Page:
Wednesday, January 6, 2016

Sig Riser 100 - Part 1

I am thinking it was around 15 years ago I spotted a Sig Riser 100 kit in a local hobby shop and purchased the kit. After checking out the contents of the box and looking over the plans it went on a shelf in my basement. Around a year ago I decided I really needed to build the Riser and thought I would build the glider almost entirely using CA for adhesive. If this saved building time, I am not really sure as come spring it was far from complete. It did save on using pins, weight, and clamps to hold parts together. 

Sig Riser 100

Most of my building of balsa models for the last several of years have been the more delicate free flight rubber powered stick and tissue models. In constructing the Riser 100 I didn’t have to be as delicate in how I grasped each part but I still manage to break a wing rib or two.  After using CA, on each subassembly I would always check that all the joints were secure.  For the plywood fuselage pieces it would often take using CA kicker to get a good hold on the joints. In the higher stress areas I used epoxy. 

When I started building the Riser, I really didn’t want to deal with installing spoilers. So many people told me that I really needed spoilers so I decided to use a small servo for each spoiler in the wing halves instead of running string to a single servo in the fuselage as shown in the plans. The servo arms are extended and this pops the spoiler open, it worked well on another sailplane that I had been given.

I listened to other suggestions for the build and included big wing gussets at the end of the center section sheeting and also added carbon fiber on the top and bottom of the wing spars. For the hatch I used strong neodymium magnets in the rear instead of a nylon bolt. This appears to hold the hatch really tight but yet it is easy to remove and attach again.

Very late in 2015 I finished up the Sig Riser and was anxious to do some test glides so I headed to local park on my lunch. What could go wrong on a test glide, well on a little harder launch the Sig Riser 100 stalled and landed rather hard on one wing half. The transparent Monokote that I had done a pretty good job of covering with had a big rip in it. I was a little bummed out on that and decided to just tape it up with clear tape. After more flights I plan to recover the wing section but there could be more rips before I am really comfortable with flying a new sailplane.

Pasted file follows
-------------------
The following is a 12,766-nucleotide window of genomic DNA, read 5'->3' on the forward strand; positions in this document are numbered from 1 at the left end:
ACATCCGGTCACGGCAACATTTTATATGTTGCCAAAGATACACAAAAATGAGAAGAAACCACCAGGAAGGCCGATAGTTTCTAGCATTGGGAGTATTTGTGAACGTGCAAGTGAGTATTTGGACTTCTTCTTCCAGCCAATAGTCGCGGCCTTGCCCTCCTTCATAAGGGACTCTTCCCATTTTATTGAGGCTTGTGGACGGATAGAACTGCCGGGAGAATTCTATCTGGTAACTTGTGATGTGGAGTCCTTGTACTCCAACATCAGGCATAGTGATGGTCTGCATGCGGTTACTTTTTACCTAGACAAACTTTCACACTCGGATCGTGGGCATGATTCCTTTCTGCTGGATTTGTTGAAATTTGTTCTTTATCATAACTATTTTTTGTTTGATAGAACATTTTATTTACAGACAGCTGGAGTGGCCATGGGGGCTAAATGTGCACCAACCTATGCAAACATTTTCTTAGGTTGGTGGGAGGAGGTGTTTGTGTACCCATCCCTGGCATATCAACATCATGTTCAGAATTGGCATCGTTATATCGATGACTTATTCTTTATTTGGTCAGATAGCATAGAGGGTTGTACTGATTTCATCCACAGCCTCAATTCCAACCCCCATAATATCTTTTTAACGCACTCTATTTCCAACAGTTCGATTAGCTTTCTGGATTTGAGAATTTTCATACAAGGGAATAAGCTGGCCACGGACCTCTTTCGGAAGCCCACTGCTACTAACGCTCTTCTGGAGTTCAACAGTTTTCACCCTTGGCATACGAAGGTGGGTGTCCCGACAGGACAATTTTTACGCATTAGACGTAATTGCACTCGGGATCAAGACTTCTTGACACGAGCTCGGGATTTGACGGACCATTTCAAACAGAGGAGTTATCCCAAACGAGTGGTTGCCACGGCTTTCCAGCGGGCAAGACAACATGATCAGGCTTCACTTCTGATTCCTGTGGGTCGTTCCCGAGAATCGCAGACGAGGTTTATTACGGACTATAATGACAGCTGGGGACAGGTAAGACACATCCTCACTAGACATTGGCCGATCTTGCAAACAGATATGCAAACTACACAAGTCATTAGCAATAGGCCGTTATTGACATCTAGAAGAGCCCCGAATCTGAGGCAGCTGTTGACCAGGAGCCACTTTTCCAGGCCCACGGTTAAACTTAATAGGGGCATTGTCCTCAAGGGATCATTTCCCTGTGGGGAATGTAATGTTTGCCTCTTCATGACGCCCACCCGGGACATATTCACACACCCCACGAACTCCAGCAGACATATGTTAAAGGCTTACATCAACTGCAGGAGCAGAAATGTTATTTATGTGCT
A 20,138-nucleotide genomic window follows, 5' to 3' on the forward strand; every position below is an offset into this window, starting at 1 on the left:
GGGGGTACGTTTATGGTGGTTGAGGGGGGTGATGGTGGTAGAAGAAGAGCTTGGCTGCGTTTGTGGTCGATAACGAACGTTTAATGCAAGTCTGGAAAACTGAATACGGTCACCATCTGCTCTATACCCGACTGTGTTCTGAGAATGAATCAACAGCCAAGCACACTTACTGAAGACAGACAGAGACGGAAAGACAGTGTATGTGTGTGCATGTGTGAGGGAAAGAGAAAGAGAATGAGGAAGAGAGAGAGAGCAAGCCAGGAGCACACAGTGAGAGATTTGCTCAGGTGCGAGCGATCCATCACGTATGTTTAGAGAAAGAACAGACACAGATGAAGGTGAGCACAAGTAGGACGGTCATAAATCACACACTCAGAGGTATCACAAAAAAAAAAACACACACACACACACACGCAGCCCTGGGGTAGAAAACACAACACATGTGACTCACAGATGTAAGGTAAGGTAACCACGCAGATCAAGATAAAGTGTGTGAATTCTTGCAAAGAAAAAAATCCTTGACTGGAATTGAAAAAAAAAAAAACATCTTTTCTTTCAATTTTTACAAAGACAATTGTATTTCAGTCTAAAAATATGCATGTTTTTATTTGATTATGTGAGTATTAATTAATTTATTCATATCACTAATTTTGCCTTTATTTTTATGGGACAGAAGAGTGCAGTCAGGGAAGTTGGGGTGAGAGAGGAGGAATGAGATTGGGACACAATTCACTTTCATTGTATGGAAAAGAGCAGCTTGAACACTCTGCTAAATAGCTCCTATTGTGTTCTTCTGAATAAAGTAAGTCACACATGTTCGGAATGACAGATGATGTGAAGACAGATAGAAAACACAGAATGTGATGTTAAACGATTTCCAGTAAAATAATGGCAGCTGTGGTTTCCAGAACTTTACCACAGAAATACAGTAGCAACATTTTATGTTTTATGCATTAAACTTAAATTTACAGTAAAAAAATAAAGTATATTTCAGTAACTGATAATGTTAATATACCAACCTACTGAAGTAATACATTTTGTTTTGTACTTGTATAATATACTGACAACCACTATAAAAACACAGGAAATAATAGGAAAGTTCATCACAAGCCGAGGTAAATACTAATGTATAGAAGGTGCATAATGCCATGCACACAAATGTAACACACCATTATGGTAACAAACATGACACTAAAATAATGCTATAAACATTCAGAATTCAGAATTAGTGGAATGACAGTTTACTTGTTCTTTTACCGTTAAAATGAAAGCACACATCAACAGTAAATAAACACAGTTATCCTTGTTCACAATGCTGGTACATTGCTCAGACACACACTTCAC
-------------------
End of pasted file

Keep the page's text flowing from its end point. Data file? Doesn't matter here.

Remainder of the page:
Small Break After Sliding into my Foot

Before attempting and more flights I added some weight to the nose, this did help the handling. There was a cloudy Sunday with low wind but only slightly above freezing that I decided I would try some high start launches. I was very pleased how well it was flying, the glide was better than the two meter sailplanes I normally fly.  I made a landing towards myself and the sailplane just kept gliding, just as it landed in front of me, I realized it was going to slide along the ground farther than I thought. My efforts at getting out of the way were not completely successful as it hit one foot and broke a small chunk out of the leading edge. Another repair, I am hoping the minor bad luck with the Riser is all behind me now. 

Really looking forward to flying the Sig Riser 100 in the spring and see how well it flies in thermal lift. The larger sailplanes are more efficient but with a greater weight is increased kinetic energy when hitting the ground or your shoe.  I plan to be more careful on landings.

Bill Kuhl

1 comment:

  1. Nice looking model.

    There are still some thermals in the winter. If it's not too windy or too cold for you, go for it. Fingerless gloves help. Or fingerless gloves with thin disposable latex gloves underneath. Really straight landings in powder snow will slide a long distance, which is kind of fun if you're not standing in the way.